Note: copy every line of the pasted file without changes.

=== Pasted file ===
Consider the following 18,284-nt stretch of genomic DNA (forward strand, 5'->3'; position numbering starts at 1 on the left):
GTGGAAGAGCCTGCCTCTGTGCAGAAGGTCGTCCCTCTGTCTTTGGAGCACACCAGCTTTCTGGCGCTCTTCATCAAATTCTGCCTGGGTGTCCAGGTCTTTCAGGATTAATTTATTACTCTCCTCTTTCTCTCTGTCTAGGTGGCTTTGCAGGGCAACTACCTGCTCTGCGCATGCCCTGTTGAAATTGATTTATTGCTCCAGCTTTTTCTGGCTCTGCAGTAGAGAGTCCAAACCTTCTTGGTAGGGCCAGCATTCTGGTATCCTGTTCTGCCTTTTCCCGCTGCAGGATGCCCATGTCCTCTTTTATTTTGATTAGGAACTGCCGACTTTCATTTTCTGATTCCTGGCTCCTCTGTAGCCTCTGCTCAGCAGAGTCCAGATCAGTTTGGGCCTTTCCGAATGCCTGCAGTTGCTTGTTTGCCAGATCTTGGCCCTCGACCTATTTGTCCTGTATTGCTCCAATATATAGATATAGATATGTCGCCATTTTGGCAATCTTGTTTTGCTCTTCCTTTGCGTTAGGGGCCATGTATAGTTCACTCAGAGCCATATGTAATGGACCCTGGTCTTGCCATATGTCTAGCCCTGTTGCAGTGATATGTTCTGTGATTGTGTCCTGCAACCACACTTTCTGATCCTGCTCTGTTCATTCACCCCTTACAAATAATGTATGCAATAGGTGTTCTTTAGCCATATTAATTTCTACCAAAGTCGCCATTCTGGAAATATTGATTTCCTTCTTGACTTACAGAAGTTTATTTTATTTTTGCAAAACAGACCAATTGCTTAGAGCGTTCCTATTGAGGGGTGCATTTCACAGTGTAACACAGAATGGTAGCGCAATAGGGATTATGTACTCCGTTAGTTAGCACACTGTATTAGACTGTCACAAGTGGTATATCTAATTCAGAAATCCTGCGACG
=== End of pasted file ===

Consider the following 18,284-nt stretch of genomic DNA (forward strand, 5'->3'; position numbering starts at 1 on the left):
GTGGAAGAGCCTGCCTCTGTGCAGAAGGTCGTCCCTCTGTCTTTGGAGCACACCAGCTTTCTGGCGCTCTTCATCAAATTCTGCCTGGGTGTCCAGGTCTTTCAGGATTAATTTATTACTCTCCTCTTTCTCTCTGTCTAGGTGGCTTTGCAGGGCAACTACCTGCTCTGCGCATGCCCTGTTGAAATTGATTTATTGCTCCAGCTTTTTCTGGCTCTGCAGTAGAGAGTCCAAACCTTCTTGGTAGGGCCAGCATTCTGGTATCCTGTTCTGCCTTTTCCCGCTGCAGGATGCCCATGTCCTCTTTTATTTTGATTAGGAACTGCCGACTTTCATTTTCTGATTCCTGGCTCCTCTGTAGCCTCTGCTCAGCAGAGTCCAGATCAGTTTGGGCCTTTCCGAATGCCTGCAGTTGCTTGTTTGCCAGATCTTGGCCCTCGACCTATTTGTCCTGTATTGCTCCAATATATAGATATAGATATGTCGCCATTTTGGCAATCTTGTTTTGCTCTTCCTTTGCGTTAGGGGCCATGTATAGTTCACTCAGAGCCATATGTAATGGACCCTGGTCTTGCCATATGTCTAGCCCTGTTGCAGTGATATGTTCTGTGATTGTGTCCTGCAACCACACTTTCTGATCCTGCTCTGTTCATTCACCCCTTACAAATAATGTATGCAATAGGTGTTCTTTAGCCATATTAATTTCTACCAAAGTCGCCATTCTGGAAATATTGATTTCCTTCTTGACTTACAGAAGTTTATTTTATTTTTGCAAAACAGACCAATTGCTTAGAGCGTTCCTATTGAGGGGTGCATTTCACAGTGTAACACAGAATGGTAGCGCAATAGGGATTATGTACTCCGTTAGTTAGCACACTGTATTAGACTGTCACAAGTGGTATATCTAATTCAGAAATCCTGCGACG